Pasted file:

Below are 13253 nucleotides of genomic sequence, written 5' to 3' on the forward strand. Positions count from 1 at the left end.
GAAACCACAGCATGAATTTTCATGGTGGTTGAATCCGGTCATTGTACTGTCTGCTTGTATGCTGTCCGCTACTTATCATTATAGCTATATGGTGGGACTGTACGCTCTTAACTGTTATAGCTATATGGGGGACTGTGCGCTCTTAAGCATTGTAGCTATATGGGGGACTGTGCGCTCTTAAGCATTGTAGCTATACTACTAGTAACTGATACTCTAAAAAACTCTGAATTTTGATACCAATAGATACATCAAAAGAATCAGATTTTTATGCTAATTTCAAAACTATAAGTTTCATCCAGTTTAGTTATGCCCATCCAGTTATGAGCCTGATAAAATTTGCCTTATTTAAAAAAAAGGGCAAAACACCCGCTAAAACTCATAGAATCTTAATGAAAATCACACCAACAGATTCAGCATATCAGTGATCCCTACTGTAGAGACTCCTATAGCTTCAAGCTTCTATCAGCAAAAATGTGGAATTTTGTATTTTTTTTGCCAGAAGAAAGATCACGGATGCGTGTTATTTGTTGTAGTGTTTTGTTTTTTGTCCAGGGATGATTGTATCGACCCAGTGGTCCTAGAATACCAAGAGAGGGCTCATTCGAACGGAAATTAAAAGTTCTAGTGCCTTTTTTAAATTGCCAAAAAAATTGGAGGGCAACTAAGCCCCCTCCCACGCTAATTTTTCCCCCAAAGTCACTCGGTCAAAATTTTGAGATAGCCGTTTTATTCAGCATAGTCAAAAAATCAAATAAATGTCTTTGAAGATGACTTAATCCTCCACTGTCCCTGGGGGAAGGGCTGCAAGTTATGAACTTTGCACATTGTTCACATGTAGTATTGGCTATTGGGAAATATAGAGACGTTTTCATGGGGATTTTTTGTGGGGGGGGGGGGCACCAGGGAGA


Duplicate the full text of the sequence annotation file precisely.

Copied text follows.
Below are 13253 nucleotides of genomic sequence, written 5' to 3' on the forward strand. Positions count from 1 at the left end.
GAAACCACAGCATGAATTTTCATGGTGGTTGAATCCGGTCATTGTACTGTCTGCTTGTATGCTGTCCGCTACTTATCATTATAGCTATATGGTGGGACTGTACGCTCTTAACTGTTATAGCTATATGGGGGACTGTGCGCTCTTAAGCATTGTAGCTATATGGGGGACTGTGCGCTCTTAAGCATTGTAGCTATACTACTAGTAACTGATACTCTAAAAAACTCTGAATTTTGATACCAATAGATACATCAAAAGAATCAGATTTTTATGCTAATTTCAAAACTATAAGTTTCATCCAGTTTAGTTATGCCCATCCAGTTATGAGCCTGATAAAATTTGCCTTATTTAAAAAAAAGGGCAAAACACCCGCTAAAACTCATAGAATCTTAATGAAAATCACACCAACAGATTCAGCATATCAGTGATCCCTACTGTAGAGACTCCTATAGCTTCAAGCTTCTATCAGCAAAAATGTGGAATTTTGTATTTTTTTTGCCAGAAGAAAGATCACGGATGCGTGTTATTTGTTGTAGTGTTTTGTTTTTTGTCCAGGGATGATTGTATCGACCCAGTGGTCCTAGAATACCAAGAGAGGGCTCATTCGAACGGAAATTAAAAGTTCTAGTGCCTTTTTTAAATTGCCAAAAAAATTGGAGGGCAACTAAGCCCCCTCCCACGCTAATTTTTCCCCCAAAGTCACTCGGTCAAAATTTTGAGATAGCCGTTTTATTCAGCATAGTCAAAAAATCAAATAAATGTCTTTGAAGATGACTTAATCCTCCACTGTCCCTGGGGGAAGGGCTGCAAGTTATGAACTTTGCACATTGTTCACATGTAGTATTGGCTATTGGGAAATATAGAGACGTTTTCATGGGGATTTTTTGTGGGGGGGGGGGGCACCAGGGAGA